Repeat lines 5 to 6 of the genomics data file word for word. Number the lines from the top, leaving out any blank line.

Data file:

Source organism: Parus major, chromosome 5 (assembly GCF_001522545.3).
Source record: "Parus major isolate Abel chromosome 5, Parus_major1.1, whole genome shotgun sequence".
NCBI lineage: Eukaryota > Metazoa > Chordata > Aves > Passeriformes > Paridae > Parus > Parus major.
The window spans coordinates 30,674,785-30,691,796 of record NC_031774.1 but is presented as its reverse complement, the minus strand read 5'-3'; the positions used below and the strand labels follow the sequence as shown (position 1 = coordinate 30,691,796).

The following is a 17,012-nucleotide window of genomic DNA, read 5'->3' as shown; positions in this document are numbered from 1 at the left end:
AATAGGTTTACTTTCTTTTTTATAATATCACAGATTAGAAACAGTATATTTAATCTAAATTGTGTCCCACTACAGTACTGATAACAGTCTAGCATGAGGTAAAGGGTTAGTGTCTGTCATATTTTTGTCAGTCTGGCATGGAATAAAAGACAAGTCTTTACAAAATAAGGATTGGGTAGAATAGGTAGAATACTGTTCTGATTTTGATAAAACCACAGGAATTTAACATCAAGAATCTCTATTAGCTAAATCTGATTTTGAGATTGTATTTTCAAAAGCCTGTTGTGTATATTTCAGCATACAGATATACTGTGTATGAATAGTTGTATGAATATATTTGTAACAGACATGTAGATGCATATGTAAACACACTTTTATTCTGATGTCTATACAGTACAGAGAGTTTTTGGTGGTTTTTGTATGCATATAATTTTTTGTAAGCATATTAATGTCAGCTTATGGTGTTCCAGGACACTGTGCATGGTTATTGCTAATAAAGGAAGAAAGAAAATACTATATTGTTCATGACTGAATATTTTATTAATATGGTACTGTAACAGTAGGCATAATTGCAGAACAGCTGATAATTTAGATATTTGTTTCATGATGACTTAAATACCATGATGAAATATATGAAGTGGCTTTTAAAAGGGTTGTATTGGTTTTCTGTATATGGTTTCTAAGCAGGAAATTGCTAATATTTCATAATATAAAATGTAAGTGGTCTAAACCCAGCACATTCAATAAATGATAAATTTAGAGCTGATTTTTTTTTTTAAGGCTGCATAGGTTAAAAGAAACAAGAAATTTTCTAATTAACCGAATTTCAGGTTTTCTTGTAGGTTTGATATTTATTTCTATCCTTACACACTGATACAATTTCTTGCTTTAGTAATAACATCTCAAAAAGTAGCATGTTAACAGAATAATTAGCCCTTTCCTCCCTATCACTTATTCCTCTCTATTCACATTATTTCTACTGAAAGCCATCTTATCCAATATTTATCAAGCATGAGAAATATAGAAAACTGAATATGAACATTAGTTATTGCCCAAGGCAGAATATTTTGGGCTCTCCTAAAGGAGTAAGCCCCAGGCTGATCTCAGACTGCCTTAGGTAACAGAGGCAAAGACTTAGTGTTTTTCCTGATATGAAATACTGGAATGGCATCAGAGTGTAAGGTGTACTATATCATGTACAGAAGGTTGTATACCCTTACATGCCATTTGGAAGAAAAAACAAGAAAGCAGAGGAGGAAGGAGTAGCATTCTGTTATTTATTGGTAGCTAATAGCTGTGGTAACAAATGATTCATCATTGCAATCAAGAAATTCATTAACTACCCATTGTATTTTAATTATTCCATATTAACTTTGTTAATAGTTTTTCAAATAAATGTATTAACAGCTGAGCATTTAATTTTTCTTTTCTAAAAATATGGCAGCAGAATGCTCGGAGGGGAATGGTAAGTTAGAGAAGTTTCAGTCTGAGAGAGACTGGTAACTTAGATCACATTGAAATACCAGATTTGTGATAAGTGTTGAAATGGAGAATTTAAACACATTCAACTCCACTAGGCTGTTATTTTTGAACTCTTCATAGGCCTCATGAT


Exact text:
The following is a 17,012-nucleotide window of genomic DNA, read 5'->3' as shown; positions in this document are numbered from 1 at the left end:
AATAGGTTTACTTTCTTTTTTATAATATCACAGATTAGAAACAGTATATTTAATCTAAATTGTGTCCCACTACAGTACTGATAACAGTCTAGCATGAGGTAAAGGGTTAGTGTCTGTCATATTTTTGTCAGTCTGGCATGGAATAAAAGACAAGTCTTTACAAAATAAGGATTGGGTAGAATAGGTAGAATACTGTTCTGATTTTGATAAAACCACAGGAATTTAACATCAAGAATCTCTATTAGCTAAATCTGATTTTGAGATTGTATTTTCAAAAGCCTGTTGTGTATATTTCAGCATACAGATATACTGTGTATGAATAGTTGTATGAATATATTTGTAACAGACATGTAGATGCATATGTAAACACACTTTTATTCTGATGTCTATACAGTACAGAGAGTTTTTGGTGGTTTTTGTATGCATATAATTTTTTGTAAGCATATTAATGTCAGCTTATGGTGTTCCAGGACACTGTGCATGGTTATTGCTAATAAAGGAAGAAAGAAAATACTATATTGTTCATGACTGAATATTTTATTAATATGGTACTGTAACAGTAGGCATAATTGCAGAACAGCTGATAATTTAGATATTTGTTTCATGATGACTTAAATACCATGATGAAATATATGAAGTGGCTTTTAAAAGGGTTGTATTGGTTTTCTGTATATGGTTTCTAAGCAGGAAATTGCTAATATTTCATAATATAAAATGTAAGTGGTCTAAACCCAGCACATTCAATAAATGATAAATTTAGAGCTGATTTTTTTTTTTAAGGCTGCATAGGTTAAAAGAAACAAGAAATTTTCTAATTAACCGAATTTCAGGTTTTCTTGTAGGTTTGATATTTATTTCTATCCTTACACACTGATACAATTTCTTGCTTTAGTAATAACATCTCAAAAAGTAGCATGTTAACAGAATAATTAGCCCTTTCCTCCCTATCACTTATTCCTCTCTATTCACATTATTTCTACTGAAAGCCATCTTATCCAATATTTATCAAGCATGAGAAATATAGAAAACTGAATATGAACATTAGTTATTGCCCAAGGCAGAATATTTTGGGCTCTCCTAAAGGAGTAAGCCCCAGGCTGATCTCAGACTGCCTTAGGTAACAGAGGCAAAGACTTAGTGTTTTTCCTGATATGAAATACTGGAATGGCATCAGAGTGTAAGGTGTACTATATCATGTACAGAAGGTTGTATACCCTTACATGCCATTTGGAAGAAAAAACAAGAAAGCAGAGGAGGAAGGAGTAGCATTCTGTTATTTATTGGTAGCTAATAGCTGTGGTAACAAATGATTCATCATTGCAATCAAGAAATTCATTAACTACCCATTGTATTTTAATTATTCCATATTAACTTTGTTAATAGTTTTTCAAATAAATGTATTAACAGCTGAGCATTTAATTTTTCTTTTCTAAAAATATGGCAGCAGAATGCTCGGAGGGGAATGGTAAGTTAGAGAAGTTTCAGTCTGAGAGAGACTGGTAACTTAGATCACATTGAAATACCAGATTTGTGATAAGTGTTGAAATGGAGAATTTAAACACATTCAACTCCACTAGGCTGTTATTTTTGAACTCTTCATAGGCCTCATGAT